- ransomware protection – when you have an immutable WORM-compliant storage which writes your copies once and reads many times. Why is it important? Even if malware hits your storage, it won’t spread it. So, your data will be safe and sound,
- restore – when you can use any of point-in-time or granular restore, cross-over recovery to another Git hosting platform (from GitHub to GitLab), restore to the same or new repo/account, or to your local device,
- Disaster Recovery Technology – when you have a comprehensive and step-by-step plan of actions which should be taken in any event of failure: GitHub is down, your GitHub infrastructure is down, or your backup provider’s infrastructure is down.
For example, GitProtect.io has a lot of PRO backup features for your GitHub backup to guarantee its environment protection and business continuity. Moreover, if you want to learn some extra information about GitHub backup, it’s worth paying attention to this post, GitHub backup to S3. There you will find lots of insights on how easy and fast we can set up our own storage by creating a new backup plan for our repositories. This is a very convenient option which allows us to use the infrastructure we already have.
A comprehensive backup plan can help your organization to minimize all the risks and problems. It can guarantee an uninterrupted workflow as you will be sure of protection of all types of metadata, not only wikis, issues or pull requests which have already been mentioned above, but also webhooks, tags, milestones, releases, labels and much more.
When it comes to metadata backup, it is always important to understand what solution to choose – a third-party tool, which will definitely cover all the metadata, or creating your own backup scripts. Though, when we speak about backup scripts, we need to understand that it’s difficult to protect all the metadata with them. Moreover, they can be rather time-consuming.
Let me make a small analogy to archaeology. When I was writing this article I was inspired by the story I read some time ago. Imagine an archaeological finding, let’s say, an ancient Greek coin. We see the object, we know that it was created during a certain period of time, it is made of a specific material and depicts the image of some politician. But what is next? This is relevant information, but it’s definitely hard to draw any conclusions based on it. And what does metadata have to do with it?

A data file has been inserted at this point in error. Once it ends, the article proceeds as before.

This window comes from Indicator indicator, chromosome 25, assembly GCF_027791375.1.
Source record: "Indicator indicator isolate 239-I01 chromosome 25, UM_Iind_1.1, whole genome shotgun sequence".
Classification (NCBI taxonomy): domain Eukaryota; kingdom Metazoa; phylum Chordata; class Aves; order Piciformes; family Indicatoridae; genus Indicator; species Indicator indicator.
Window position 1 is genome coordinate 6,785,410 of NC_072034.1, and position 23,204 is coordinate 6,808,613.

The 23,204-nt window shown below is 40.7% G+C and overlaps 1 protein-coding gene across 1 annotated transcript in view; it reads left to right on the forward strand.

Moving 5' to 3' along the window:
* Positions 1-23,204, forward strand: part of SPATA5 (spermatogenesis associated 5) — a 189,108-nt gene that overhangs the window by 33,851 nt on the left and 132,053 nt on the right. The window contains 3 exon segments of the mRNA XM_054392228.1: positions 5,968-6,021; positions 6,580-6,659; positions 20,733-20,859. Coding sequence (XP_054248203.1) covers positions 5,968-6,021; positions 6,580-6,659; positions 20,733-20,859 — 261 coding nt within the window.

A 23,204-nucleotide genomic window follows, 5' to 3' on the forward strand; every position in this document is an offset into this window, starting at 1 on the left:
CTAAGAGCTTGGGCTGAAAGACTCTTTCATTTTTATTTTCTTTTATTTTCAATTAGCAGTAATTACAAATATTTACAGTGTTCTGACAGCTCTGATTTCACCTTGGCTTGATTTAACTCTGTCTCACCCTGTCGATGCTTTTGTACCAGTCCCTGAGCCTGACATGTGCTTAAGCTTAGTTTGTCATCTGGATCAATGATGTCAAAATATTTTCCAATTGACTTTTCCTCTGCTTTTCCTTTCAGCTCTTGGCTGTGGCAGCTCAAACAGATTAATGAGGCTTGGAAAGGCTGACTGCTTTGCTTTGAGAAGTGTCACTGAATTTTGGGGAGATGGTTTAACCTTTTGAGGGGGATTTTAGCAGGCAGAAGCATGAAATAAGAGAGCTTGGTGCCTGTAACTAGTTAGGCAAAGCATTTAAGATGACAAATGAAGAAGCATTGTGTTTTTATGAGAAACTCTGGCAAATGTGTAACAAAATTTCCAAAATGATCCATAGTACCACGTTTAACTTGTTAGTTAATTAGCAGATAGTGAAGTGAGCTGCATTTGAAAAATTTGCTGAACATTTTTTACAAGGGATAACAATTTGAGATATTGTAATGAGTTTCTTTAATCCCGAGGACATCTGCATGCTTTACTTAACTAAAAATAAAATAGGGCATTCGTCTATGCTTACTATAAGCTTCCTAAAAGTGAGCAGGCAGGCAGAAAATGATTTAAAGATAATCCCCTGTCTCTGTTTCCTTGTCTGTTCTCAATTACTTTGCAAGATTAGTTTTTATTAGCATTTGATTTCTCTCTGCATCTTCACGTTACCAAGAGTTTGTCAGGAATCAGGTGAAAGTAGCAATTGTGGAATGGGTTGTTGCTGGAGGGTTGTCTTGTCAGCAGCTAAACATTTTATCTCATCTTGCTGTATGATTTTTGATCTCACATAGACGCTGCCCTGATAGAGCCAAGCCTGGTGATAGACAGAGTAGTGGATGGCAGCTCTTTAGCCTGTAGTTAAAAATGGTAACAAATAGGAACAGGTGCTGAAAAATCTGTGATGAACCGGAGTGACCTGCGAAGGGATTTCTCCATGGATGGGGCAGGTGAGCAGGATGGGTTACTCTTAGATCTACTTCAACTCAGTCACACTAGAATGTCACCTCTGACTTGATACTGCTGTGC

Now imagine that we know that the coin was excavated on the territory where modern Spain is located and that it wasn’t just one lone coin, but a whole purse full of coins from a completely different period of time and region. With this additional information which, after all, the base object itself doesn’t contain, we can learn much more. Now we can make a conclusion that the coin was in use for a particular number of years, that the ancient Greeks traded with tribes from the Iberian Peninsula, and etc. There can be many more conclusions drawn from the mentioned additional pieces of information.
This is what our metadata is. The data itself, in isolation without its description and context, can mean little or even nothing. So it is extremely important to determine what additional details will describe the data set. Depending on the context, this is either essential information, or simply useful and additional one that facilitates further work. Quite the same we have in IT projects. The above example was about a contrived situation from the world of archaeology, but after all, the world of IT (and probably any other one) cannot exist without metadata.
In conclusion, I would like to remind you that we need to be aware of the importance of metadata, and, thus, backing it up really matters. To backup GitHub metadata we can use existing third-party tools, such as GitProtect.io at GitHub marketplace. With that type of solution, we can be sure that our projects are safe. It can easily back up GitHub repositories and metadata, and also provide a restore plan for any metadata that is currently needed. Let’s use this to our advantage.